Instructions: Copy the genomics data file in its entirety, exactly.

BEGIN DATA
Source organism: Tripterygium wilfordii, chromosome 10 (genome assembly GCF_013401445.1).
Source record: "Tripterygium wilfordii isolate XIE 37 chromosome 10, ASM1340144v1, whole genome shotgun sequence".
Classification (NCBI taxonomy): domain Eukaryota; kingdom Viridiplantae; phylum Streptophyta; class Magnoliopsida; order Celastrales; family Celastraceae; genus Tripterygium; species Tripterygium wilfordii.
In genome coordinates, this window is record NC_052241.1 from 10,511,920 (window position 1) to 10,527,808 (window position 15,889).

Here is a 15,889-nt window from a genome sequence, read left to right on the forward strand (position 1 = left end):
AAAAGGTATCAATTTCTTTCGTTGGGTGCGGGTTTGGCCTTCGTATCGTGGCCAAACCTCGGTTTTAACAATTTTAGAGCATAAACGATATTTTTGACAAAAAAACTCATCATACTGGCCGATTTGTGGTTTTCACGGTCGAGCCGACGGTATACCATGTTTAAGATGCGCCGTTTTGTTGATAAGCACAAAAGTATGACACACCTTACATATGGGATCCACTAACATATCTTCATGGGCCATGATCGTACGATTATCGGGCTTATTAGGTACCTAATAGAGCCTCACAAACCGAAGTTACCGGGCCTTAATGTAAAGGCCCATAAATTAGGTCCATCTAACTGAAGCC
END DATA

Source organism: Tripterygium wilfordii, chromosome 10 (genome assembly GCF_013401445.1).
Source record: "Tripterygium wilfordii isolate XIE 37 chromosome 10, ASM1340144v1, whole genome shotgun sequence".
Classification (NCBI taxonomy): domain Eukaryota; kingdom Viridiplantae; phylum Streptophyta; class Magnoliopsida; order Celastrales; family Celastraceae; genus Tripterygium; species Tripterygium wilfordii.
In genome coordinates, this window is record NC_052241.1 from 10,511,920 (window position 1) to 10,527,808 (window position 15,889).

Here is a 15,889-nt window from a genome sequence, read left to right on the forward strand (position 1 = left end):
AAAAGGTATCAATTTCTTTCGTTGGGTGCGGGTTTGGCCTTCGTATCGTGGCCAAACCTCGGTTTTAACAATTTTAGAGCATAAACGATATTTTTGACAAAAAAACTCATCATACTGGCCGATTTGTGGTTTTCACGGTCGAGCCGACGGTATACCATGTTTAAGATGCGCCGTTTTGTTGATAAGCACAAAAGTATGACACACCTTACATATGGGATCCACTAACATATCTTCATGGGCCATGATCGTACGATTATCGGGCTTATTAGGTACCTAATAGAGCCTCACAAACCGAAGTTACCGGGCCTTAATGTAAAGGCCCATAAATTAGGTCCATCTAACTGAAGCC